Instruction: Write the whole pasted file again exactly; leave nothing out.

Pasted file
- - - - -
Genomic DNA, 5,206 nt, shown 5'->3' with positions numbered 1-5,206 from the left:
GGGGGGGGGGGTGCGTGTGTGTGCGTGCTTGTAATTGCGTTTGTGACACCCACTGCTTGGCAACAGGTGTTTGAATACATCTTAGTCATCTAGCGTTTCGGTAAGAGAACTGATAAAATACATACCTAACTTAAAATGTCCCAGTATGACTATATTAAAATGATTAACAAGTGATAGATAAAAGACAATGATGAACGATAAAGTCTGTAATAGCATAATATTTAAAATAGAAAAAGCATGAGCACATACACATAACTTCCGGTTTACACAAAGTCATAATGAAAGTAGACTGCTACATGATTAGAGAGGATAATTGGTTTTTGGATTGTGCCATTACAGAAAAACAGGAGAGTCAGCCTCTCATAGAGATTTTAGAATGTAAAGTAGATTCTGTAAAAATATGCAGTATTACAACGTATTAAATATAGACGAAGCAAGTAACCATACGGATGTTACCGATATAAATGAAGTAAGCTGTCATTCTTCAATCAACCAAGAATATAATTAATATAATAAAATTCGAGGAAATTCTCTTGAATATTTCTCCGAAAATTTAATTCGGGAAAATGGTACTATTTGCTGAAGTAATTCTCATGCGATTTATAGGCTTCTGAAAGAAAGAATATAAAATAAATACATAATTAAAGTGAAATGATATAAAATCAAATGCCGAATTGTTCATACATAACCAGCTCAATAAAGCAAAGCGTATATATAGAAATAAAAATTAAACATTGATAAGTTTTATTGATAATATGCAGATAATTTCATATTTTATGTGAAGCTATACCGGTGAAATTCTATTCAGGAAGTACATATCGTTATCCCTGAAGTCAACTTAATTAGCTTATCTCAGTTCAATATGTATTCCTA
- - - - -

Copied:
Genomic DNA, 5,206 nt, shown 5'->3' with positions numbered 1-5,206 from the left:
GGGGGGGGGGGTGCGTGTGTGTGCGTGCTTGTAATTGCGTTTGTGACACCCACTGCTTGGCAACAGGTGTTTGAATACATCTTAGTCATCTAGCGTTTCGGTAAGAGAACTGATAAAATACATACCTAACTTAAAATGTCCCAGTATGACTATATTAAAATGATTAACAAGTGATAGATAAAAGACAATGATGAACGATAAAGTCTGTAATAGCATAATATTTAAAATAGAAAAAGCATGAGCACATACACATAACTTCCGGTTTACACAAAGTCATAATGAAAGTAGACTGCTACATGATTAGAGAGGATAATTGGTTTTTGGATTGTGCCATTACAGAAAAACAGGAGAGTCAGCCTCTCATAGAGATTTTAGAATGTAAAGTAGATTCTGTAAAAATATGCAGTATTACAACGTATTAAATATAGACGAAGCAAGTAACCATACGGATGTTACCGATATAAATGAAGTAAGCTGTCATTCTTCAATCAACCAAGAATATAATTAATATAATAAAATTCGAGGAAATTCTCTTGAATATTTCTCCGAAAATTTAATTCGGGAAAATGGTACTATTTGCTGAAGTAATTCTCATGCGATTTATAGGCTTCTGAAAGAAAGAATATAAAATAAATACATAATTAAAGTGAAATGATATAAAATCAAATGCCGAATTGTTCATACATAACCAGCTCAATAAAGCAAAGCGTATATATAGAAATAAAAATTAAACATTGATAAGTTTTATTGATAATATGCAGATAATTTCATATTTTATGTGAAGCTATACCGGTGAAATTCTATTCAGGAAGTACATATCGTTATCCCTGAAGTCAACTTAATTAGCTTATCTCAGTTCAATATGTATTCCTA